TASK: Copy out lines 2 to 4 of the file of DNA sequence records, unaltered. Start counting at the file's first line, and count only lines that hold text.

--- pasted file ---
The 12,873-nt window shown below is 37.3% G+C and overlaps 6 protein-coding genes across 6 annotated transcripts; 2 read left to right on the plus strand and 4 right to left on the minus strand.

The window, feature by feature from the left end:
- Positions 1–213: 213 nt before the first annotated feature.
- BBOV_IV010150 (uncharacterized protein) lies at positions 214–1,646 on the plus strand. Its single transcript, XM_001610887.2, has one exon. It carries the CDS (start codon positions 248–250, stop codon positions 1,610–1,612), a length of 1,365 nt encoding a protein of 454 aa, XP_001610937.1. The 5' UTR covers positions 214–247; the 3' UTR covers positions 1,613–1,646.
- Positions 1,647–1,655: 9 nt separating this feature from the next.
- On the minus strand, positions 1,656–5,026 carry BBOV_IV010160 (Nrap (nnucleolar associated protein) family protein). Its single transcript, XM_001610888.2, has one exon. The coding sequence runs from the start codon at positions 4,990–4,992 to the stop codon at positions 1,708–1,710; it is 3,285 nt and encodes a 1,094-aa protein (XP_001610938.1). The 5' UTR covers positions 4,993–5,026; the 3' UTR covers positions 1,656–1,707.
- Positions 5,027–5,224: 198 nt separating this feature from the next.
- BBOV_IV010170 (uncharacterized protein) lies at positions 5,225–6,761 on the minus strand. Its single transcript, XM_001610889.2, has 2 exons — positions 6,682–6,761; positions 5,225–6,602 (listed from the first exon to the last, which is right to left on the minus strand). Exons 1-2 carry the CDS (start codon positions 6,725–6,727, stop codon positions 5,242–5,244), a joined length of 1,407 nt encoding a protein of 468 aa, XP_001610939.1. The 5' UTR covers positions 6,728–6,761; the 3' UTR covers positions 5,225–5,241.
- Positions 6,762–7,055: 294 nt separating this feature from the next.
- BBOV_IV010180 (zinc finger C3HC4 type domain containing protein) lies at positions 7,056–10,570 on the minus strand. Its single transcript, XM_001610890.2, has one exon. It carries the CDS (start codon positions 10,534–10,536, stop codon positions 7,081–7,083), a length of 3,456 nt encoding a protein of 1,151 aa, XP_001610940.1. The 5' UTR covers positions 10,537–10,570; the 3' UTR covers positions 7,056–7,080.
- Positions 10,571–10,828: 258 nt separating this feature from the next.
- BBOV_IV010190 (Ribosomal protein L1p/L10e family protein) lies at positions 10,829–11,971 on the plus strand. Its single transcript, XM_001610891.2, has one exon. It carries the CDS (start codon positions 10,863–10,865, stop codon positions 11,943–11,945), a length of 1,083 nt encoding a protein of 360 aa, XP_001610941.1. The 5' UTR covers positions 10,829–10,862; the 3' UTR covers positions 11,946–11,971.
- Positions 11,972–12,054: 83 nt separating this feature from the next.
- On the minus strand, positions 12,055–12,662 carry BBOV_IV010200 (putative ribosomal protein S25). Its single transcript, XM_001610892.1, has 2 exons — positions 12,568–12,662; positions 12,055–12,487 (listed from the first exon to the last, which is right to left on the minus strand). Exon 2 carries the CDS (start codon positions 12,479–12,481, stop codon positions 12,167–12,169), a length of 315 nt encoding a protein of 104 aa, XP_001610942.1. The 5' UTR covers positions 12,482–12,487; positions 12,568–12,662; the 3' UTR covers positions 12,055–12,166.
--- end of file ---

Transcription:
The window, feature by feature from the left end:
- Positions 1–213: 213 nt before the first annotated feature.
- BBOV_IV010150 (uncharacterized protein) lies at positions 214–1,646 on the plus strand. Its single transcript, XM_001610887.2, has one exon. It carries the CDS (start codon positions 248–250, stop codon positions 1,610–1,612), a length of 1,365 nt encoding a protein of 454 aa, XP_001610937.1. The 5' UTR covers positions 214–247; the 3' UTR covers positions 1,613–1,646.